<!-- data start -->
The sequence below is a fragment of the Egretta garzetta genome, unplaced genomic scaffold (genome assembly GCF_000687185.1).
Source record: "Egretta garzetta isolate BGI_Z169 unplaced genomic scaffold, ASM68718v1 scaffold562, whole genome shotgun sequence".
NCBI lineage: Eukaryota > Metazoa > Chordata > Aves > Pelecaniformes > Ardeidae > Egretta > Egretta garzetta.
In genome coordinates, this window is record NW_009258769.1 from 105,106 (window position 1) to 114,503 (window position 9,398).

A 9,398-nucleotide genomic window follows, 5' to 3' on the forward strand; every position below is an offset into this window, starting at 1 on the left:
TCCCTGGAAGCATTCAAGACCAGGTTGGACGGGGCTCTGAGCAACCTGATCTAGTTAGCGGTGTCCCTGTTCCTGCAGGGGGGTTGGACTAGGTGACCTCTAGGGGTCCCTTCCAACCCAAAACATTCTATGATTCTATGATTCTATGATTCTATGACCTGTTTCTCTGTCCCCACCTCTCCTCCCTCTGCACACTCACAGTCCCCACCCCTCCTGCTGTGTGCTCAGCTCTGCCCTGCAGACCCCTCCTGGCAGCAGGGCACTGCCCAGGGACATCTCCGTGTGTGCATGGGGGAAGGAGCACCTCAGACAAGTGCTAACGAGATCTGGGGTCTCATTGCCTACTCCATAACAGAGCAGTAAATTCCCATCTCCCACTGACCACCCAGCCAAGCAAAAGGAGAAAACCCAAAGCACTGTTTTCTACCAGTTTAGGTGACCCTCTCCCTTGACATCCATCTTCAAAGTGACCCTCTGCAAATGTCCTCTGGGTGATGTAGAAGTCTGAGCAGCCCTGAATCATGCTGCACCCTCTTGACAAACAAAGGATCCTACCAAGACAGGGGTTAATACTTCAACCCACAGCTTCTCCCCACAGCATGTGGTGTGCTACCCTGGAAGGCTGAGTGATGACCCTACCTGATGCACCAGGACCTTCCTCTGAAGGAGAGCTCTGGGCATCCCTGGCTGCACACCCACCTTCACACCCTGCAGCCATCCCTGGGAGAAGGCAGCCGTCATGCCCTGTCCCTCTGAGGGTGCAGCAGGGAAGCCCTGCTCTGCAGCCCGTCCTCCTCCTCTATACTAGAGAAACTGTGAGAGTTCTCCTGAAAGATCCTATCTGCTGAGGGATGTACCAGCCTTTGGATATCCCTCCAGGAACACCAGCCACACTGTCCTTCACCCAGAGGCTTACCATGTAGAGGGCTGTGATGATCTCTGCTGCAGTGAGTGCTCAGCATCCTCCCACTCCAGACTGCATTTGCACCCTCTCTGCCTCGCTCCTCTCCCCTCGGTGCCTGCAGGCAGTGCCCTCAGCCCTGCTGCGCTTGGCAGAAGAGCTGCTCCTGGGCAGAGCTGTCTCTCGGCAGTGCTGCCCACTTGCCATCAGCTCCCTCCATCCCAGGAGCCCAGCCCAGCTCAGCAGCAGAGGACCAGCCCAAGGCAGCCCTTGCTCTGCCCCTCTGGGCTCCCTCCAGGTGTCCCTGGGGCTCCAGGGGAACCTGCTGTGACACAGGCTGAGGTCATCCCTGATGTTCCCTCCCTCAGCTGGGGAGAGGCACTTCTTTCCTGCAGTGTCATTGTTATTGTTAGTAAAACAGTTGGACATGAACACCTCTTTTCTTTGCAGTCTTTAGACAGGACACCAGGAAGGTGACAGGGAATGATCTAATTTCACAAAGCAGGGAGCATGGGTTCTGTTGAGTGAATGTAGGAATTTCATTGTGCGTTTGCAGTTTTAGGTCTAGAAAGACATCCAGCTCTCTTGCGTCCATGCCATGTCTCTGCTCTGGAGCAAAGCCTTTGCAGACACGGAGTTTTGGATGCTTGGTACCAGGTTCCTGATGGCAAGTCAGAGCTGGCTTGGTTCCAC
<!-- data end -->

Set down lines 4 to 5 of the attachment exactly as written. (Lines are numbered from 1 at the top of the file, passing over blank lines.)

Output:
In genome coordinates, this window is record NW_009258769.1 from 105,106 (window position 1) to 114,503 (window position 9,398).

A 9,398-nucleotide genomic window follows, 5' to 3' on the forward strand; every position below is an offset into this window, starting at 1 on the left: